NY Little League Mom Arrested for Alleged Threats After Son Fails to Make Team

File photo. Ryan McVay/Thinkstock(EAST MEADOW, N.Y.) -- Keeping kids busy in the summer is paramount for many parents, although not enough to land most of them in jail. But that's where Janet Chiauzzi, 44, found herself after allegedly threatening a Little League official when her son didn't make the summer travel team in East Meadow, N.Y.

"This is a tragic situation and horrible for the community," said Stew MacKay, one of the presidents of the East Meadow Little League on Long Island. "When you deal with children and parents running things, it gets dicey."

Nassau County police allege that a league official and his son received threatening letters from Chiauzzi May 21 after her son did not make the team. In the letters, according to the allegations, Chiauzzi also threatened the official's wife and daughter. Both of his children are younger than 14.

Less than two weeks later, police said, the principal of the children's school received letters from Chiauzzi claiming that the Little League official had abused his children. The Nassau County Child Protective Services investigated the accusations and found them to be groundless.

But Chiauzzi didn't stop there, authorities said. She allegedly sent six more letters to the Little League "attempting to defame the victim and force his removal as an official," according to police.

Chiauzzi was arrested on stalking charges Saturday night.

She has been charged with four counts of stalking, two counts of falsely reporting an incident, two counts of endangering the welfare of a child and four counts of aggravated harassment.

Chiauzzi was arraigned Sunday and later released from jail on $6,000 bail, according to the Nassau County Correctional Center. She could not be reached for comment.

Chiauzzi is expected to appear in court again Wednesday.

Copyright 2011 ABC News Radio


Wildfires Ravage 6 States: Ariz., Texas, Calif., N.M., Colo. and Ga.

This Landsat 5 satellite image of the Wallow North Fire in east central Arizona shows the burn scar in red; the fire ongoing in really bright red; vegetation in green; smoke in blue; and bare ground in tan.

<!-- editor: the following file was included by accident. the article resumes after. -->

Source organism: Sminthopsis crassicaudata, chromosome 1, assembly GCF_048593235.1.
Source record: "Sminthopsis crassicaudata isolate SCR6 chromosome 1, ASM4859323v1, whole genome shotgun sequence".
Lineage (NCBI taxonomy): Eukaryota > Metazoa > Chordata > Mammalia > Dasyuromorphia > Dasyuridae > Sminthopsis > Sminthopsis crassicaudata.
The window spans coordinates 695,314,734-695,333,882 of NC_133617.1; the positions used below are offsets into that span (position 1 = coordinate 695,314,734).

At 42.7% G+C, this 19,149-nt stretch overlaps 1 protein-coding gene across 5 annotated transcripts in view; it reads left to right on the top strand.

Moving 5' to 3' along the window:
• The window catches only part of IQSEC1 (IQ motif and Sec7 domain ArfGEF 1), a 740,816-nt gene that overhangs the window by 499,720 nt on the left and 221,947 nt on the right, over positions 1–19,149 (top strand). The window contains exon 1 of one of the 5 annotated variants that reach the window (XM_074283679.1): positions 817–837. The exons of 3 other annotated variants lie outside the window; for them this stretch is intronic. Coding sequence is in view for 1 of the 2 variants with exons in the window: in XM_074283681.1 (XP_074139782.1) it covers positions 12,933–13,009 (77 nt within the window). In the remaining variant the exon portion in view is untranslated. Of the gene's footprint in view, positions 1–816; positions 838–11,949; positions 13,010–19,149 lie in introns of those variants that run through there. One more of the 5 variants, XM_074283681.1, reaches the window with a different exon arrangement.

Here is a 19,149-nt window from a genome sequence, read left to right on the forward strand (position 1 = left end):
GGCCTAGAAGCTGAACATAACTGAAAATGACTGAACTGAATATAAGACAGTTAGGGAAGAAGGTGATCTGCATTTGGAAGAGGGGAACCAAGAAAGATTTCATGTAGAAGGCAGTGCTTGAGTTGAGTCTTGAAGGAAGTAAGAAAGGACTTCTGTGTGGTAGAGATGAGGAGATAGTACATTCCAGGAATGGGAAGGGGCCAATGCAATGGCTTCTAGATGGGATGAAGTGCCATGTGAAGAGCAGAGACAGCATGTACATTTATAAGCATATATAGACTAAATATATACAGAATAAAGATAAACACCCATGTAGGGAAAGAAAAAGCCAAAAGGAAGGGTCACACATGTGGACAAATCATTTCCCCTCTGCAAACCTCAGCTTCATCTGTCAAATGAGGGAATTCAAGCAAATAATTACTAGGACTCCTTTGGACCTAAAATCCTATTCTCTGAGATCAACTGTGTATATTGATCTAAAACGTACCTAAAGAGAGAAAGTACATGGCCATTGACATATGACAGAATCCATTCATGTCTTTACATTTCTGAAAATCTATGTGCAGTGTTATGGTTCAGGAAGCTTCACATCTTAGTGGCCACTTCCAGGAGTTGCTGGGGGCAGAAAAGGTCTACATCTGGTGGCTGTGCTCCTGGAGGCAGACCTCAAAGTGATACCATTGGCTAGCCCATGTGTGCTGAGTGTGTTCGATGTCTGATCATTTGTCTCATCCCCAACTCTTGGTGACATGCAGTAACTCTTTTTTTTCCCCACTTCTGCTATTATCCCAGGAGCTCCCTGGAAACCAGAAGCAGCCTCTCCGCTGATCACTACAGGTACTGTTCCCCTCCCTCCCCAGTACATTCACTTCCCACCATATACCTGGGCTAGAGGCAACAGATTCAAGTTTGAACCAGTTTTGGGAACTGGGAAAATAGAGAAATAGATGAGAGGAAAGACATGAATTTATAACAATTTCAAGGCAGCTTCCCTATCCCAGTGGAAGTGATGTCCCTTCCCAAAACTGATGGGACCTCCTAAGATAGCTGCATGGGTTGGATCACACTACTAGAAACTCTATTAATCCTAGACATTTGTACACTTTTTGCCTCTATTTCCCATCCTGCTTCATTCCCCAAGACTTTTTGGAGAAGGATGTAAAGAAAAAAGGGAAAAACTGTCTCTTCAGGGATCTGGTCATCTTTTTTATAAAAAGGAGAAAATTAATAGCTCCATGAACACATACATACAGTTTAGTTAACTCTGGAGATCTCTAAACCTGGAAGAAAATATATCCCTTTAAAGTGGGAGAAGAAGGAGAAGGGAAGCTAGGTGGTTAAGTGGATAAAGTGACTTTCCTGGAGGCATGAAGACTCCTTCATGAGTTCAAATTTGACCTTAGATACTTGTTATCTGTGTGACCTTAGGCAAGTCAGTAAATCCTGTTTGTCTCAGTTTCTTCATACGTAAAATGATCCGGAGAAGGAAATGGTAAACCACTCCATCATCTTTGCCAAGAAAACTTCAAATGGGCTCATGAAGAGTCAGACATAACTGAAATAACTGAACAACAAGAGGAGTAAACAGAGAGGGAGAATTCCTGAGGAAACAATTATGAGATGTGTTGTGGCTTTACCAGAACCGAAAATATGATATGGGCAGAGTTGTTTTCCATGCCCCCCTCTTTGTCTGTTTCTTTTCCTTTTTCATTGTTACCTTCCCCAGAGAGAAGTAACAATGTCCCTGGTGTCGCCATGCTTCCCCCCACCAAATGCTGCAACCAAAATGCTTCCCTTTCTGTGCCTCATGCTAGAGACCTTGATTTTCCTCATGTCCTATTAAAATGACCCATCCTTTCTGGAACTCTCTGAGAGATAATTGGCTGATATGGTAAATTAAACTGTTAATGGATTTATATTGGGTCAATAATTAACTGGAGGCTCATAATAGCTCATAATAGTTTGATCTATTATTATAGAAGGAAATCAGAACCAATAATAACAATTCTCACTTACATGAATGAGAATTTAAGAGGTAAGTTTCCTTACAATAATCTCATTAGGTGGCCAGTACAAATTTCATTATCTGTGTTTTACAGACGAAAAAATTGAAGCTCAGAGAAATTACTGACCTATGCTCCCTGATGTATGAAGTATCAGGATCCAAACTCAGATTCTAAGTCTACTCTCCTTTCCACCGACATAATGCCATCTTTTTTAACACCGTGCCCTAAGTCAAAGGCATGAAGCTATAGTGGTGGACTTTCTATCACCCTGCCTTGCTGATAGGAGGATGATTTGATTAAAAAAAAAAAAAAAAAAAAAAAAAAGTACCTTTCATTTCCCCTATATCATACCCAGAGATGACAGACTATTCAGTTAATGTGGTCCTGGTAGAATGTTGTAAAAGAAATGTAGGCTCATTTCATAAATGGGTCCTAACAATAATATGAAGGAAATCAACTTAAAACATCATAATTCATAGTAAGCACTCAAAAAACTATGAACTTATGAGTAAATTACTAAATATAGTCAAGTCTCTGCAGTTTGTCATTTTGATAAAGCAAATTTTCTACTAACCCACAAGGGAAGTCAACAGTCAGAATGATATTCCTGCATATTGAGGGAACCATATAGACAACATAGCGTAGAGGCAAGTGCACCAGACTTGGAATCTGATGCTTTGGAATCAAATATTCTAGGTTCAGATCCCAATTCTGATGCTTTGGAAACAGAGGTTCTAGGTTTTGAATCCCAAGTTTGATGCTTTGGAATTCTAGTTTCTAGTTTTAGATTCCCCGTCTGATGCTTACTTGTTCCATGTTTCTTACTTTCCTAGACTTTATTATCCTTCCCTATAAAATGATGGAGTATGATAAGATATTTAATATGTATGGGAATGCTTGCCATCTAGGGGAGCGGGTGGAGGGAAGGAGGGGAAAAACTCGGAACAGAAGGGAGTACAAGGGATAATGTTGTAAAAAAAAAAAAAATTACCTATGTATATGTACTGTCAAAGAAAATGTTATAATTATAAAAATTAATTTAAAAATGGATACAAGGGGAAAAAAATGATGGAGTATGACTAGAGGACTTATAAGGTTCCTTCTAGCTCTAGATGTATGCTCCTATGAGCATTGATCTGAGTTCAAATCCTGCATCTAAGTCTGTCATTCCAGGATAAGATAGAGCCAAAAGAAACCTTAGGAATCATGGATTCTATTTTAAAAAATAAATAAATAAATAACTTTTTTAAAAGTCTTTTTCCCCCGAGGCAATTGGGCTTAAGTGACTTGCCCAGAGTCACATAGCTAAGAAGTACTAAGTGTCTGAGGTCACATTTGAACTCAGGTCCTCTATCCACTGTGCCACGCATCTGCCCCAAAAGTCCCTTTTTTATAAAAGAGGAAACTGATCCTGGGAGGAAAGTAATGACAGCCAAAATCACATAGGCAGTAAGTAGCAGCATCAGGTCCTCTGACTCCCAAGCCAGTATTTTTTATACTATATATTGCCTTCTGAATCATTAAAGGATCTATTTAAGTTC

Credit: NASA/USGS, Mike Taylor
(SIERRA VISTA, Ariz.) -- About 10,000 Arizonans have been forced to flee from their homes as wildfires continue to consume wide swaths of the southwestern United States on Monday. Three dozen fires are raging across parts of Arizona, New Mexico, Colorado and California, as well as Texas and Georgia, forcing additional evacuations and slowing traffic to a crawl as highways in the path of the firestorms are closed.

Walls of flames have reached 10 feet in some areas and have burned more than 1.2 million acres.

"I feared for my husband and my animals [and] for the air quality," June Carter, an Arizona evacuee, told ABC News.

More than 700 firefighters have come from across the country to battle what has become known as the Monument Fire south of the city of Sierra Vista, Ariz., which has been burning since last week.

The Wallow blaze, in eastern Arizona, has consumed 519,319 acres, as more than 3,500 firefighters attempt to defend against its advance. Despite its size, the fire has only destroyed 32 homes and four rental cabins. Containment rose to 51 percent Sunday.

Sen. John McCain, R-Ariz., came under verbal fire Monday for partly blaming the fire on illegal immigrants.

"There is substantial evidence that some of these fires have been caused by people who have crossed our border illegally," McCain said Saturday at a news conference. "The answer to that part of the problem is to get a secure border."

A U.S. Forest Service spokesman, speaking of the Wallow Fire in Arizona, said there's no evidence it was caused by immigrants. McCain's office said Monday that he was talking about fires in general, not just the Wallow Fire, and that there is evidence smugglers and illegal immigrants have caused fires on the southern U.S. border while camping or traveling.

The other major fire in the area, in Cochise County, Ariz., called the Horseshoe Two Fire, has charred about 210,000 acres and destroyed 23 structures since it started May 8.

Diminishing winds Monday should help firefighters battle the blazes, after a week's worth of sustained high winds that helped fuel the fires. A recent drought has also led to dry, dusty conditions that help wildfires thrive.

Along with Arizona, Texas has been the hardest hit. North of Houston, a 14,000-acre blaze is among the largest East Texas has ever seen. The fire has burned 15,000 acres, and temperatures are about 100 degrees. The choking smoke forced a five-hour shutdown of I-45, the only interstate that connects Houston and Dallas.

The Track Fire, straddling the border between New Mexico and Colorado, which began last week near the town of Raton, is now 90 percent contained. But a new fire is burning nine miles north of Santa Fe.

Further east in Georgia, about 200 firefighters have slowed the expansion of a couple of 20,000-acre fires in the southeastern part of that state. Smoke shelters are open in Jacksonville, Fla., Monday because of the noxious fumes resulting from the fires to its northwest.

In California, firefighters are battling a fire that began Sunday morning that has already devoured 5,068 acres from a Kern County oil field to a remote area of eastern San Luis Obispo County. Five water-dropping helicopters are supporting 337 firefighters on the ground, but there have been no reported injuries and only one structure has been destroyed.